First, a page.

The Final Frontier

Thu, 03/08/2006 - 1:48am

Well, like a true professional I took a whole 4 days off before the Main Event. I refused to talk about poker, listen to poker stories or even go near The Rio. We played basketball, golf and went go-carting. I played Football Manager on my PC, read a little and chilled out by the pool. I resisted the temptation to go out and get drunk, and managed 8 hours sleep for 3 consecutive nights.

On the morning of my main event I was as well prepared as I could be. No excuses, focused and ready to rock and roll. I was seated on the table of predominantly unknown faces, with two exceptions - Chris Ferguson who had been having as bad a World Series as me and Richard Redmond from London.

I didn’t pick up any hands during the first level but I was happy with my progression to 10,500. The game started to heat up at the start of Level 2. I got involved in a couple of pots with Chris (who was in fact the last person I wanted to play with). I won 1 and lost 1 and an hour later was still at 10,500.

I then looked down at Pocket Kings, my first real hand. An early raiser had made it 300 to play and we had one caller for the 300. So I called and raised another 1,300 slightly more than the pot.

The original raiser was now in fact the short stack at the table. He thought for a moment and then moved in for all his chips. He had dwelled too long and he was also the loosest player at the table so it was an automatic call for me.

There was 13,000 in the middle. I had Kings, he rolled over pocket 8s. The dealer produced an 8 in the window. First card of the deck, no messing around. I was down to 3,900 in chips.

I reached the break at the end of the second level on 3,700 and gave myself a good talking to. Psyched myself up, told myself I could recover and still win this thing, came back to the table and promptly lost another 2k.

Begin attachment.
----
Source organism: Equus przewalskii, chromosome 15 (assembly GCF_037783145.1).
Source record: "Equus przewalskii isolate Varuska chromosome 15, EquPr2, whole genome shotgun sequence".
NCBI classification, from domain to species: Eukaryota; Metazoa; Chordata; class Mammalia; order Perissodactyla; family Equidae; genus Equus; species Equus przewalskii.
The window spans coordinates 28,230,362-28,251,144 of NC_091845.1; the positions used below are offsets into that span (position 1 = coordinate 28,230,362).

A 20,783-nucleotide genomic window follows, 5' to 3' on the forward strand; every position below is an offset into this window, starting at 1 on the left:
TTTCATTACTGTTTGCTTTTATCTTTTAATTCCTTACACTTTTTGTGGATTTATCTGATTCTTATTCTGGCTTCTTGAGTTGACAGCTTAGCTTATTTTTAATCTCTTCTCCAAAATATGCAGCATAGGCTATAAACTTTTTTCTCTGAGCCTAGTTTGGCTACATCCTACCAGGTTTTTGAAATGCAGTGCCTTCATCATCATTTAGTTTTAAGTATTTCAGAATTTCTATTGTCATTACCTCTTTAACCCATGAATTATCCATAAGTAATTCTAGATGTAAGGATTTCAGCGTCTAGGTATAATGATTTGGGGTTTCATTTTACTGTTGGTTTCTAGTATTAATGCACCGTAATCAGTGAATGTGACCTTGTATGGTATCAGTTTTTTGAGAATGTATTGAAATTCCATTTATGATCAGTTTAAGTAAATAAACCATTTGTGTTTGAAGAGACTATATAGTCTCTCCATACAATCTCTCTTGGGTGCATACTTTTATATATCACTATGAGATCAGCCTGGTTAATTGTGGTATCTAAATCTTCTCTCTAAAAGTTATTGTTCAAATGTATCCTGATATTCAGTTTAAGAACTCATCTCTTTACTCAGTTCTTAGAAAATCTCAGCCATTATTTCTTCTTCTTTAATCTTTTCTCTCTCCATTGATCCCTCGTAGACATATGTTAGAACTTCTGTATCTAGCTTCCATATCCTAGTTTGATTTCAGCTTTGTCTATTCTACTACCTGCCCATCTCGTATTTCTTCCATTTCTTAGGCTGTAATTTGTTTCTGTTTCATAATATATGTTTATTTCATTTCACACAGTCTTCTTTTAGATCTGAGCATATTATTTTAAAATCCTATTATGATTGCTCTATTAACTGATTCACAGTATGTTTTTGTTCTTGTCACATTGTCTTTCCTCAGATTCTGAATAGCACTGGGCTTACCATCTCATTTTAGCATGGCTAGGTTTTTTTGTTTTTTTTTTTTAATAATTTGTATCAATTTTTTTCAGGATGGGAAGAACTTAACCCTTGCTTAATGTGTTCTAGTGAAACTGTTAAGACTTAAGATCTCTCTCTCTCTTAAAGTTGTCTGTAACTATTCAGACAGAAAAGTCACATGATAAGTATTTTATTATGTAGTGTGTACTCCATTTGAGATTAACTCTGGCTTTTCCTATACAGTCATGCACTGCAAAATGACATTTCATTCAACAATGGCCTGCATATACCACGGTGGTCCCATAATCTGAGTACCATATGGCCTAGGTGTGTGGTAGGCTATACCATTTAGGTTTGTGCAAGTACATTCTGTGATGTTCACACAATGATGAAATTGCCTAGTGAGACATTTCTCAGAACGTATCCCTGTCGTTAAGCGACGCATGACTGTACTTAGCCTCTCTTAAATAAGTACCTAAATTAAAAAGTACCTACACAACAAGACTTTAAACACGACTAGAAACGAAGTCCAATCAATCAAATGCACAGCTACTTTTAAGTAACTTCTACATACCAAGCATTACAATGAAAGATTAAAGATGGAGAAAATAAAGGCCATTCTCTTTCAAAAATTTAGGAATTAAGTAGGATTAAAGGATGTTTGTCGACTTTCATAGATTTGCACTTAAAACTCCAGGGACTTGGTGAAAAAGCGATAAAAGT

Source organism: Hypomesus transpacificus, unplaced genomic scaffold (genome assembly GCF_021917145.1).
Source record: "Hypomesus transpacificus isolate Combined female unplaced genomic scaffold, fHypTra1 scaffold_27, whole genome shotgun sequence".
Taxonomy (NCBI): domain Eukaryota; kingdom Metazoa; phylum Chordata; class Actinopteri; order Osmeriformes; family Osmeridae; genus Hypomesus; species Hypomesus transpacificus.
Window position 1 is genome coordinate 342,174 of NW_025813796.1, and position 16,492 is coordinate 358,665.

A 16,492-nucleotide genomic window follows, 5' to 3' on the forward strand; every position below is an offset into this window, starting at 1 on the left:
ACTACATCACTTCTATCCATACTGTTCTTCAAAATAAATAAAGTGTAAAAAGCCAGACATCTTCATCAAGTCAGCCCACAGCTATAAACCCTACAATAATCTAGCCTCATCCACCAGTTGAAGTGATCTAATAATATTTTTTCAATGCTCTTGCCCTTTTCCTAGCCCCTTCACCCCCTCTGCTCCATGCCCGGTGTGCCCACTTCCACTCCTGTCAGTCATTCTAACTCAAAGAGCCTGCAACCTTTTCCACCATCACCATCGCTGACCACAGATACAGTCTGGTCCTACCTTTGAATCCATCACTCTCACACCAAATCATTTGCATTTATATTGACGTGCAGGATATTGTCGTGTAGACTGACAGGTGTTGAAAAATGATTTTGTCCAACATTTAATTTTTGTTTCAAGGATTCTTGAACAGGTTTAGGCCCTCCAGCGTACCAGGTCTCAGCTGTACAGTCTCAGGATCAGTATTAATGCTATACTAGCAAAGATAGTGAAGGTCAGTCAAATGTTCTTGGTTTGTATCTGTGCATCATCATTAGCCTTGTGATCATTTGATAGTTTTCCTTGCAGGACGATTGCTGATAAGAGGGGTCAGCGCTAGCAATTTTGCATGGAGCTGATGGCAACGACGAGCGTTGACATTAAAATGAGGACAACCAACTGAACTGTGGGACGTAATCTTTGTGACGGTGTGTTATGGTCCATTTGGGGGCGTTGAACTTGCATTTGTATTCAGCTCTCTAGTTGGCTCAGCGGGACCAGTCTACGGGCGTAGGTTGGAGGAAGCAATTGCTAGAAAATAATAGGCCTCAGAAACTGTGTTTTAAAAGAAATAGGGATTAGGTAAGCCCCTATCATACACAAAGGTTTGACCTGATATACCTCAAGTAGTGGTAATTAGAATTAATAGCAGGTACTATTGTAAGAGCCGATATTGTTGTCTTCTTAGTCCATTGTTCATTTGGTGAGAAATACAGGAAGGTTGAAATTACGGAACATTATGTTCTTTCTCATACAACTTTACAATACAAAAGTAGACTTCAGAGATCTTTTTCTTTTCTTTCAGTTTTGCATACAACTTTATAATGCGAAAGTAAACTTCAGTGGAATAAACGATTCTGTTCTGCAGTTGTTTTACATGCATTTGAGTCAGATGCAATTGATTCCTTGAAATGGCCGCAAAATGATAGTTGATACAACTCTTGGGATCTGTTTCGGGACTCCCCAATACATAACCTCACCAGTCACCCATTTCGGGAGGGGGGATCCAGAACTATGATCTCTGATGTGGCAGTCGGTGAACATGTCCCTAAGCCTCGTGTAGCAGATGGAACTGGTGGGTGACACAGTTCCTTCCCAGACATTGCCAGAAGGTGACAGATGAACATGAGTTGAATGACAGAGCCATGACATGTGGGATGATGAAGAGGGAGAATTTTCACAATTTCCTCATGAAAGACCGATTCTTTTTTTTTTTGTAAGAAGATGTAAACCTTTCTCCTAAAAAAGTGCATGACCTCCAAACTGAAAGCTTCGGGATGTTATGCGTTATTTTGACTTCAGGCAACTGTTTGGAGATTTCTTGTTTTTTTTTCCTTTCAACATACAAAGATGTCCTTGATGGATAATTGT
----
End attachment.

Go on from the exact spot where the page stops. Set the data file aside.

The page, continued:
With only 1900 chips left, they broke my table and I moved over to the new table directly into the big blind. I was just complaining away about catching the big blind when I picked up A-7. A couple of players limped and the SB made it up, so I also checked.

The flop came down A-J-2 with 2 spades and the SB moved all in for his small stack of 1,700. I looked left and it looked like the limpers were ready to pass. I looked right and the SB was sweating. Surely he would have moved all-in pre-flop with any Ace face? Trip deuces maybe he would have checked looking for action?

I looked left and the limpers had lost interest in the pot. I looked right and the SB was not comfortable - so I moved in as well. The SB rolled over A3 and I took down a big pot, I was back in business. By the time we reached the end of the third level, and dinner break, I had progressed back up to 7,700.

I returned from dinner in a very healthy state of mind and was confident I would make it through the rest of the evening. The first hand back, I was on the cut-off and the BB was not present. Everyone passed to me and I raised with 9-T suited and picked up the pot uncontested.

The very next hand I picked up A-Q and repeated exactly the same exercise. However, I had received a stare and was aware that a few players had raised their eyebrows. I was going to have to sit back for a while now because I was going to get called next time.

However, the very next hand I looked down at Pocket Kings again. (Only my second real hand of the day.) I thought to myself if I raise this to 600 as well, there is just a chance someone may well play back at me. So I raised it to 600… and the button played back at me. He re-raised 1,800 and deposited the rest of my stack in the middle without much messing around.

He gave it the full 2 minute dwell but eventually called. We had 17,500 chips in the middle. My 2006 WSOP Main Event life was at stake. I had pocket Kings. He had A-Q. I just needed a flop without an Ace. The dealer produced an Ace in the window. First card of the deck, no messing around. I was out. End of story. End of Blog.